Fiery Meteor 'At Least 40 Times as Bright as the Full Moon' Spotted in Southeast US

Residents of East Alabama were treated to the rare sighting of a fireball meteor.

As many of us would attest, in terms of the dazzling events that occur as result of activity in space--from meteors to solar and lunar eclipses--our geographic position often decides who sees what and when sightings happen. 

A celestial visitor

The lucky audience this time is residents of the Southeast state of Alabama in the United States, where a fiery meteor was spotted. Though the meteor was travelling roughly 86,400 km/h, the 1.8m interstellar visitor left a strong impression after it was first detected 93 kilometers high in the sky above the town of Turkeytown.

Space

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It was captured as it travelled west before it broke apart only 29 km above the eastern city of Oak Grove, Alabama. In honor of the fireball's path, it seems that a hybrid name like "Turkeygrove" might have been a nice fit.

The fleeting moments captured the attention of local residents and scientists: "We are still assessing the probability of the fireball producing meteorites on the ground," a representative wrote in a NASA Meteor Watch post.

Local meteorologist James Spann tweeted a video image capturing the brilliant meteor in motion as it streaked through the sky.

"It was an extremely bright event, seen through partly cloudy skies and triggering every camera and sensor operated by the Meteoroid Environment Office in the region," Bill Cooke of the Huntsville, Alabama-based NASA Meteoroid Environment Office, said in a statement.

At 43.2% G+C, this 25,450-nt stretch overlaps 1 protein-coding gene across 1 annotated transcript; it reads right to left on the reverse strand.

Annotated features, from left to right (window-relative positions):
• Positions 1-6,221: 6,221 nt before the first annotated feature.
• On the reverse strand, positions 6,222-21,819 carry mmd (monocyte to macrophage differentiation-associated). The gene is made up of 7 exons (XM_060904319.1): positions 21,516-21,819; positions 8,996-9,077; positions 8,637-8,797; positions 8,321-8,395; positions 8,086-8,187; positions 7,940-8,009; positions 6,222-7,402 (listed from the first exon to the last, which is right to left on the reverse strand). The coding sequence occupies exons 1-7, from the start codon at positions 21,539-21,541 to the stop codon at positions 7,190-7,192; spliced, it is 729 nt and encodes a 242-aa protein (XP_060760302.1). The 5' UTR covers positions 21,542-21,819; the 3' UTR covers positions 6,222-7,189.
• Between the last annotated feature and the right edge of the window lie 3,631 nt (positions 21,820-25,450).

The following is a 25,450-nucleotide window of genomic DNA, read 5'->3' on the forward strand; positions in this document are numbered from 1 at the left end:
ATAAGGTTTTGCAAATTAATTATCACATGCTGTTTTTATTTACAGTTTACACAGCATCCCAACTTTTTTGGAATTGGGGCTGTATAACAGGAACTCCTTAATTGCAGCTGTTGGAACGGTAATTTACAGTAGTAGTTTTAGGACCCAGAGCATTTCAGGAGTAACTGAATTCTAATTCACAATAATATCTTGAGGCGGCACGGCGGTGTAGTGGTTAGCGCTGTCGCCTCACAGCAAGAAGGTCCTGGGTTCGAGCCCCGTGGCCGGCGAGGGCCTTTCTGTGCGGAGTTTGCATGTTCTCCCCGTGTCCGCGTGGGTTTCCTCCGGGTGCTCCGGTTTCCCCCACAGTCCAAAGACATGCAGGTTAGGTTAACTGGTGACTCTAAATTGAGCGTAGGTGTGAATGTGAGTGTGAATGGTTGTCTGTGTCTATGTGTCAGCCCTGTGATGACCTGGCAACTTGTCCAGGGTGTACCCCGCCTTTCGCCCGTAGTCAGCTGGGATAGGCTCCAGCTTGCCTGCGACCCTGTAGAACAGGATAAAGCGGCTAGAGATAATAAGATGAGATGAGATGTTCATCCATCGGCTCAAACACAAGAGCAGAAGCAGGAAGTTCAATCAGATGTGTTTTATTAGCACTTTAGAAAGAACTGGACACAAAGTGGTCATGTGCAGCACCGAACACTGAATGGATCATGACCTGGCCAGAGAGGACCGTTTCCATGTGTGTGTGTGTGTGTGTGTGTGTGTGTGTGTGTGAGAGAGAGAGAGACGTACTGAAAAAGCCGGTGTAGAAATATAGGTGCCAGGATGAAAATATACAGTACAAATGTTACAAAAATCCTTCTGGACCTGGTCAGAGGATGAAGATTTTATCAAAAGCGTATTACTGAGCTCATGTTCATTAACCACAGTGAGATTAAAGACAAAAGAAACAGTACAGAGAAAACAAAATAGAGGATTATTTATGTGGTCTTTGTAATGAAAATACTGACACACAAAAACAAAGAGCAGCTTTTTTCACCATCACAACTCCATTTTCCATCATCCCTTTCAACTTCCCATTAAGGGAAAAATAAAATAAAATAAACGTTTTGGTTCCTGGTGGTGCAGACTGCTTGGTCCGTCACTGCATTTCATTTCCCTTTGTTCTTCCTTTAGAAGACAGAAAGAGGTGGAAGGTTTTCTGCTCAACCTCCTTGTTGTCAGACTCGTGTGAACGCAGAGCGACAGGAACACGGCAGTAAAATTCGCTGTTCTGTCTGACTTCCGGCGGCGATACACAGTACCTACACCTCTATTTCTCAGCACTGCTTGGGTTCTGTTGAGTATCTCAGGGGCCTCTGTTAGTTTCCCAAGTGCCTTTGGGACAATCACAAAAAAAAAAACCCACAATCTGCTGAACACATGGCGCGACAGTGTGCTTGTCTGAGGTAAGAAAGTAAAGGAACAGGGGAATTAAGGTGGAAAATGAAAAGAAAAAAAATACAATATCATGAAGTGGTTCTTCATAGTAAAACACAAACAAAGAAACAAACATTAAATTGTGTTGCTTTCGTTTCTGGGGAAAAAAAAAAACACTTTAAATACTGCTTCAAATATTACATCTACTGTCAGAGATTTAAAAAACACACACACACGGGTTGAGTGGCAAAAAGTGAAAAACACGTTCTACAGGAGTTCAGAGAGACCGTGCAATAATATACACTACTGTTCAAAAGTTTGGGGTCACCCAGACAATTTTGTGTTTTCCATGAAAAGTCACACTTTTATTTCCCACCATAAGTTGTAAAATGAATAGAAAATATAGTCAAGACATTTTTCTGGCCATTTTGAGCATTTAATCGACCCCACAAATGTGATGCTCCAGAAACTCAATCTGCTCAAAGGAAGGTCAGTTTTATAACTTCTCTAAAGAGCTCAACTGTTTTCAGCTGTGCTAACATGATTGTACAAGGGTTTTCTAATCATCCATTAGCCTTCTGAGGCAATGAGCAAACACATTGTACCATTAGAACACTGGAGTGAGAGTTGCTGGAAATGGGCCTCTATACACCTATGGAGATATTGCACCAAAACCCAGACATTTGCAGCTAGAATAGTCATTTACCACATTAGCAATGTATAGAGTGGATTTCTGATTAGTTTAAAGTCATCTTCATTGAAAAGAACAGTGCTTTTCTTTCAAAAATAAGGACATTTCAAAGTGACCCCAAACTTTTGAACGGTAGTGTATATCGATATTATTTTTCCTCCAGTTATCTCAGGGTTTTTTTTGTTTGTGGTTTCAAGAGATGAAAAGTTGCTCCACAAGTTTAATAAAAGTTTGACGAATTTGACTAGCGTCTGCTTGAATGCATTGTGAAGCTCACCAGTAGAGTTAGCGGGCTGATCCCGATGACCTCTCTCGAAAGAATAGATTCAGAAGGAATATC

"We are still assessing the probability of the fireball producing meteorites on the ground - whether it did or not, it was an extremely bright event, seen through partly cloudy skies and triggering every camera and sensor operated by the Meteoroid Environment Office in the region."

Enhancing Meteor Captures

A team of enthusiastic researchers have developed a special smartphone app that can be used for capturing and reporting meteor activity. Named the Fireballs in the Sky app, it uses a combination of GPS and sensor technology that allows users to record the start and end position of a meteor sighting with a background star field as a reference.

The app is a great way to generate more interest in space science among the general public, as people report their sightings in what the designers of the app call "citizen science report". It also uses augmented reality features to assist users with choosing the optimum sight for capturing images.

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Below is an image captured from a meteor sighting in Australia earlier this year:

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